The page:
Maps are a fundamental form of human communication, and for millennia geographers have created maps that measure and describe features and phenomena on the Earth's surface. Yet since the "quantitative revolution" of the 1960s, the ancient scientific discipline of geography has become increasingly devalued within the academe and misunderstood by the general public. A review of the academic affiliations and job titles of the esteemed authors from the JOSIS 10th anniversary edition is indicative of how constant rebranding and renaming of geography has resulted in fragmentation of the discipline. While terms such as "Spatial Data Science‚" have a cross-disciplinary appeal, other terms such as "geoinformation", "geoinformatics‚", "geographic data science", and "geographical information science‚" primarily conflate geography and computer science. Geographers have been valued for our ability to addressed complex problems and create maps that cross scientific boundaries since antiquity. To reclaim a position of centrality within the academe and the minds of public we must be unequivocal that the central value proposition for geography is the fundamental form of human communication that geographers can truly claim as their own: the map.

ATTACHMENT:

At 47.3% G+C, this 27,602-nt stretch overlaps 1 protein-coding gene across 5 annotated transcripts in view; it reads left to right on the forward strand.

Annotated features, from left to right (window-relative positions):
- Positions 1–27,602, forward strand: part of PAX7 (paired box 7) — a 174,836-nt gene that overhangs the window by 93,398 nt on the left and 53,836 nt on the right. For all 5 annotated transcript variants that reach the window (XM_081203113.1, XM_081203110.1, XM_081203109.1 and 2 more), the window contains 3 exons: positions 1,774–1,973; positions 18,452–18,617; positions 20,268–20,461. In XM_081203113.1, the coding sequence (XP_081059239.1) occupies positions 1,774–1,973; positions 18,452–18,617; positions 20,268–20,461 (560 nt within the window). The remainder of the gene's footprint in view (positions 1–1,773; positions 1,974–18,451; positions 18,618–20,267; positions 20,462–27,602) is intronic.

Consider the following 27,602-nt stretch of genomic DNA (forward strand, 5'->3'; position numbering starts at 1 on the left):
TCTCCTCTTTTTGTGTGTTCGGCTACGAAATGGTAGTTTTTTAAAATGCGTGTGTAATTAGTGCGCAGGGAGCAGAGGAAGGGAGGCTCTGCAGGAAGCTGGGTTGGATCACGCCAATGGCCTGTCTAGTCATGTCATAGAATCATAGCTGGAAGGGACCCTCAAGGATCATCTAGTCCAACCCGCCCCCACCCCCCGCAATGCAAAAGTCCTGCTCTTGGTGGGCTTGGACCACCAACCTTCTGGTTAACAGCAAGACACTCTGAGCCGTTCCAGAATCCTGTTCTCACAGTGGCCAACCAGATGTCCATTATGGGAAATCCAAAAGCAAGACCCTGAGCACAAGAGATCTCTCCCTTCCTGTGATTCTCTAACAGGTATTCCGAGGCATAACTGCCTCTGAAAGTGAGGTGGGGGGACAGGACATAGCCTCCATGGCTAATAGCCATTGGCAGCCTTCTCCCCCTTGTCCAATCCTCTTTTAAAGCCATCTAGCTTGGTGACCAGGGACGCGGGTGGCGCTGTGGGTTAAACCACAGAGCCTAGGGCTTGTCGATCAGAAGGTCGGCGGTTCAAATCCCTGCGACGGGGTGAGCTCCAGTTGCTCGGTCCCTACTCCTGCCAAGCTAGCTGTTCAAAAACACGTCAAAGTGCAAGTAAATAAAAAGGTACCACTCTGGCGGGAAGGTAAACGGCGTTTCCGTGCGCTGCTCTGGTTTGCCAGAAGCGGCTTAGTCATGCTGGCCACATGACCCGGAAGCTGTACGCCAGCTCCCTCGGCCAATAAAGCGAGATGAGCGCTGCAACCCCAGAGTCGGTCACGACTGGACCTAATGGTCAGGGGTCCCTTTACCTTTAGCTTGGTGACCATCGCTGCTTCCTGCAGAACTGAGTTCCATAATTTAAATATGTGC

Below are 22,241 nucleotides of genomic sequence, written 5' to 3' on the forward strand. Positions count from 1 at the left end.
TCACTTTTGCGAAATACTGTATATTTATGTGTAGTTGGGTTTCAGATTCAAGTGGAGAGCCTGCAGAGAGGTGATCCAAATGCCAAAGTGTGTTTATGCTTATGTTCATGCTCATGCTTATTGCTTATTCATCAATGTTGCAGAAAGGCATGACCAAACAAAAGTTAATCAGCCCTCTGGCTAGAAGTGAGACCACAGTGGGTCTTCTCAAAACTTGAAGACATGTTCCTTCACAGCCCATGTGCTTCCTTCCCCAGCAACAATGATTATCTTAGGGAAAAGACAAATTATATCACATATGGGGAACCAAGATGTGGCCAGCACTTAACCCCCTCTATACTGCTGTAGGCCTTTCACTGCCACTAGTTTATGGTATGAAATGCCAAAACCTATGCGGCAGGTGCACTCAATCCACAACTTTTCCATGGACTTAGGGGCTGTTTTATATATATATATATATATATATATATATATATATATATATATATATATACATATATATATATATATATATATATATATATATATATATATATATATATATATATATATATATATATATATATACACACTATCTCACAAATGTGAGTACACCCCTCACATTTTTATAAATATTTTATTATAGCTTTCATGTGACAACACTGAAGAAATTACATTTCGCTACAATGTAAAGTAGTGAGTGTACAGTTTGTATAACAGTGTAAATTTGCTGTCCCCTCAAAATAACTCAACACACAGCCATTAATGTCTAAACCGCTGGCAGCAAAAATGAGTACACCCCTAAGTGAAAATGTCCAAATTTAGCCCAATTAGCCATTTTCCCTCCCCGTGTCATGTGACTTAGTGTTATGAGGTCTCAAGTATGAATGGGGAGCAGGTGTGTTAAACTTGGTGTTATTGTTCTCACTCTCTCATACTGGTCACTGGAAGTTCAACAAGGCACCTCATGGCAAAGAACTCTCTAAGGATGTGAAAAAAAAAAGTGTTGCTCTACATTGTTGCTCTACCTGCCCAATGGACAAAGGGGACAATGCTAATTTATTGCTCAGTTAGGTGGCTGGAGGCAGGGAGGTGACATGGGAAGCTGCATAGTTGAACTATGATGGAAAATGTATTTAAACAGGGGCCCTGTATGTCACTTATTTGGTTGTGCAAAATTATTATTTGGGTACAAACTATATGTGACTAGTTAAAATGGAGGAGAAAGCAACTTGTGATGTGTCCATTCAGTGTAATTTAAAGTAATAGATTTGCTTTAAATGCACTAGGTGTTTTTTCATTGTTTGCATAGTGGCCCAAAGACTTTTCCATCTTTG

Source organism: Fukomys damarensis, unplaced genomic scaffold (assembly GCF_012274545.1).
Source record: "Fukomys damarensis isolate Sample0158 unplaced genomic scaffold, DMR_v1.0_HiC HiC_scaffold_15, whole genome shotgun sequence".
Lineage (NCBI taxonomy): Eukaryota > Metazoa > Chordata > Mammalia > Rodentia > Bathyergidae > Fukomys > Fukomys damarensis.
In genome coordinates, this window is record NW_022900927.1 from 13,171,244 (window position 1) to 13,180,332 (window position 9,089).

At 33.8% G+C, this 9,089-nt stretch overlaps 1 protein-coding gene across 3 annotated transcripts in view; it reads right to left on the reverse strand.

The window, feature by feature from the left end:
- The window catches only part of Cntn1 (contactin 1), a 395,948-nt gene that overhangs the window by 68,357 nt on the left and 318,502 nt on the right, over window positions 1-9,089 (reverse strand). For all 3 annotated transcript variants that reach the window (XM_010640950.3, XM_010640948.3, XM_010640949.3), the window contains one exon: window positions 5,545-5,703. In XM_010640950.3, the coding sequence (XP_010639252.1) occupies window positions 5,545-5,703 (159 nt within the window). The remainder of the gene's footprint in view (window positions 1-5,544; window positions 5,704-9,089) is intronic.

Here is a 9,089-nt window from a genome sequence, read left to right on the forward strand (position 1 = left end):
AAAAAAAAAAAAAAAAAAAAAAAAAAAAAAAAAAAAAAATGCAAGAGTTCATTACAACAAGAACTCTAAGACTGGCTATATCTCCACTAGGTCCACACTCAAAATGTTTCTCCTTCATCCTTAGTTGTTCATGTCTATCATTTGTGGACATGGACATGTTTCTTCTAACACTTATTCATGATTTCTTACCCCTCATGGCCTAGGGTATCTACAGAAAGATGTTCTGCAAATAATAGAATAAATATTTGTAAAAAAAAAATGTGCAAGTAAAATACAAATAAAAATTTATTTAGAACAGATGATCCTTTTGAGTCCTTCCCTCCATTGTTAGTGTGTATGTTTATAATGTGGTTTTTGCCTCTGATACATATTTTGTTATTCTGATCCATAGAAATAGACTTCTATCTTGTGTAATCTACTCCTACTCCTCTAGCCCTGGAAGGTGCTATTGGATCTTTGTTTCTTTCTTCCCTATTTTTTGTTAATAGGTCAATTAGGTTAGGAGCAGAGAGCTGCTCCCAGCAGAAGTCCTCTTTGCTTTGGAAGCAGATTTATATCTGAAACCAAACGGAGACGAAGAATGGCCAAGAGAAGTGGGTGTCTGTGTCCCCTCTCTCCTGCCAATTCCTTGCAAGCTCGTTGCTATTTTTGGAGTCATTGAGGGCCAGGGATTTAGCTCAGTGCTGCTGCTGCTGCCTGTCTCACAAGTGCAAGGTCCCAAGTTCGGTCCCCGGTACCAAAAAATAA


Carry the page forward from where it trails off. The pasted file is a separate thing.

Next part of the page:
Brachman, Micah L.
"Don't forget about geography,"
Journal of Spatial Information Science:
Available at: https://digitalcommons.library.umaine.edu/josis/vol2020/iss21/17